Various customs have developed around Epiphany. In the East, there is a solemn blessing of water. In the West, in the Middle Ages, houses were blessed on Epiphany. Holy water was sprinkled in each room. The whole family was involved. The father led the procession with a shovel of charcoal on which he burned incense and the oldest son had the bowl of holy water. The rest of the family followed along saying the rosary and/or singing hymns. While the father and oldest son were incensing and blessing the house, the youngest child carried a plate of chalk. The chalk had been blessed with a special blessing after morning Mass. The father took the blessed chalk and wrote over every room that led outside: 20 + C + M + B + 08 which stands for "Anno Domini 2008 -- Caspar, Melchior, Balthasar" and means "The three Holy Kings, Caspar, Melchior, Balthasar, in the year of Our Lord, 2008" or whatever the year may be. The letters C, M, and B are also thought to stand for Christus mansionem benedicat, meaning "Christ bless this home." This tradition of blessing the doorways symbolizes the family's commitment to welcome Christ into their homes on a daily basis through the year.

Today many Christians celebrate Epiphany, including Catholics, Orthodox, Anglicans, Lutherans, and Methodists. However, many Christians have yet to be introduced to the Epiphany feast, as it falls in the empty space between Christmas and Easter that exists in many non-Catholic churches.

Traditions, Customs, Symbols and Typology

Traditions and Customs

Blessing Homes/Rooms with Holy Water
Blessing of Doorways (See Above)

Symbols

Three Crowns
Wise Men
Three Gifts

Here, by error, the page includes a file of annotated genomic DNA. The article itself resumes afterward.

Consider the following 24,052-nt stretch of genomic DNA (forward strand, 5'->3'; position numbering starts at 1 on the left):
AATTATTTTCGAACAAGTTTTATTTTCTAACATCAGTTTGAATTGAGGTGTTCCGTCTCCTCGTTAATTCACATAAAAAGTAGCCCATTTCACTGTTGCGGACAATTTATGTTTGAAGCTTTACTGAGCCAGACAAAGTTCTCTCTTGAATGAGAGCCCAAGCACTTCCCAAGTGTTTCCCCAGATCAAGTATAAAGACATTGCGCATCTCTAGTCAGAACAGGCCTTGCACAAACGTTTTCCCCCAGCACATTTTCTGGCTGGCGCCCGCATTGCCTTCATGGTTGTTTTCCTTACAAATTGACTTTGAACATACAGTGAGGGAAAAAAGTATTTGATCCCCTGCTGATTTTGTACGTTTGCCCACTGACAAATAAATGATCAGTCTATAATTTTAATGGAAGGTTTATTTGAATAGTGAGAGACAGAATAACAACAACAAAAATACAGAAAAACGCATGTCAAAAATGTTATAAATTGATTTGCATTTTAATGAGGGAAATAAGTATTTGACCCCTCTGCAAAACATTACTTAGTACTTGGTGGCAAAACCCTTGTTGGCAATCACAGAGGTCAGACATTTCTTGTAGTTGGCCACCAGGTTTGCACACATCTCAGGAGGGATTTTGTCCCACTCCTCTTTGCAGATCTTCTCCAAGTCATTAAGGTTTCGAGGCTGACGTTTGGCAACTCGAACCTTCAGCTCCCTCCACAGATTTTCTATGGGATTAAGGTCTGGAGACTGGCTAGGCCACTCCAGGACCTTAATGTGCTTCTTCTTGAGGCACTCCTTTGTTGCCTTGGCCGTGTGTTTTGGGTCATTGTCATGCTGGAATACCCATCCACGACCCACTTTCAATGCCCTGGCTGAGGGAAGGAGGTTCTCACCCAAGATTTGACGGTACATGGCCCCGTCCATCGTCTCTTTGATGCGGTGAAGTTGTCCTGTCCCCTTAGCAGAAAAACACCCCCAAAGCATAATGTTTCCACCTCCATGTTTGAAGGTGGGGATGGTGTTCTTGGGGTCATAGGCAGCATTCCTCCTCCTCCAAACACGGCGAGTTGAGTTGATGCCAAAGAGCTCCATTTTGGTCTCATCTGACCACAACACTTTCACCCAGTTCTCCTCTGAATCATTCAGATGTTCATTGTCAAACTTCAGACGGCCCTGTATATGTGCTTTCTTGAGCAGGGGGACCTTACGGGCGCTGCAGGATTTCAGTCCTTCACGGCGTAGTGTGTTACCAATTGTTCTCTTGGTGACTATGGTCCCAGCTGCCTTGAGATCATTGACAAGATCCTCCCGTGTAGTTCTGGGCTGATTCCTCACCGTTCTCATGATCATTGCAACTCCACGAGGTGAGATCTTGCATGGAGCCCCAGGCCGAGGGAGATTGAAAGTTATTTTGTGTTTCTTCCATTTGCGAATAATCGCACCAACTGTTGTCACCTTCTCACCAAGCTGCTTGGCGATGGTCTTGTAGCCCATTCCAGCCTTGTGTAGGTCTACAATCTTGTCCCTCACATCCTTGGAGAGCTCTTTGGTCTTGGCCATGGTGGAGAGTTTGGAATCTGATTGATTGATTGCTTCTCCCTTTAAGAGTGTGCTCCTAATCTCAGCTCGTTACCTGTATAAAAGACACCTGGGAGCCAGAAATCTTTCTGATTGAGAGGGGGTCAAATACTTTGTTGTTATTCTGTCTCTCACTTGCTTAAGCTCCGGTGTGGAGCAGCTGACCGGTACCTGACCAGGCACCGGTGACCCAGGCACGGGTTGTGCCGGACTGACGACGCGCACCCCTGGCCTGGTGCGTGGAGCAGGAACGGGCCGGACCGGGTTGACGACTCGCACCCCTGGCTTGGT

Five-Pointed Star

Old Testament Typology Foreshadowing All Souls Day

Queen of Sheba Visiting Solomon
Abner's Visit to David at Hebron
Joseph's Brothers Bowing Before Him
Three Strong Men Bringing David Water

 

Frequently Asked Questions

1. What is the Significance of the Gifts of the Magi?

The gifts of the wise men are symbolic of who Jesus is, and what he did and taught. Gold symbolizes that Jesus is king, since precious metals were often given as gifts to royalty. Myrrh is symbolic of the sacrificial death of Jesus, since it was one of the burial spices used on Jesus' body. As a medicinal agent, it also symbolizes that Jesus is a healer, and healing was a major component of his adult ministry. Frankincense, i.e. incense, symbolizes Jesus' role as priest, since ancient Jews and Greeks believed that incense, used in worship, carried prayers to heaven. St. Irenaeus (180 AD) describes the symbolism in a similar fashion, although he connects frankincense to Jesus' divinity:

[The Magi] showed, by these gifts which they offered, who it was that was worshiped; myrrh, because it was He who should die and be buried for the mortal human race; gold, because He was a King, "of whose kingdom is no end;" and frankincense, because He was God, who also "was made known in Judea," and was "declared to those who sought Him not" (Against Heresies III:9:2).

Prayer:
Collect for the Feast of the Epiphany of Our Lord Jesus Christ (from the Mass of St. Pius V): "O God, Who by the guidance of a star didst this day reveal Thine only-begotten Son to the Gentiles, mercifully grant that we, who know Thee now by faith, may be so led as to behold with our eyes the beauty of Thy majesty. Through the same Lord Jesus Christ, Thy Son, Who liveth and reigneth with Thee in the unity of the Holy Ghost, God, world without end. Amen."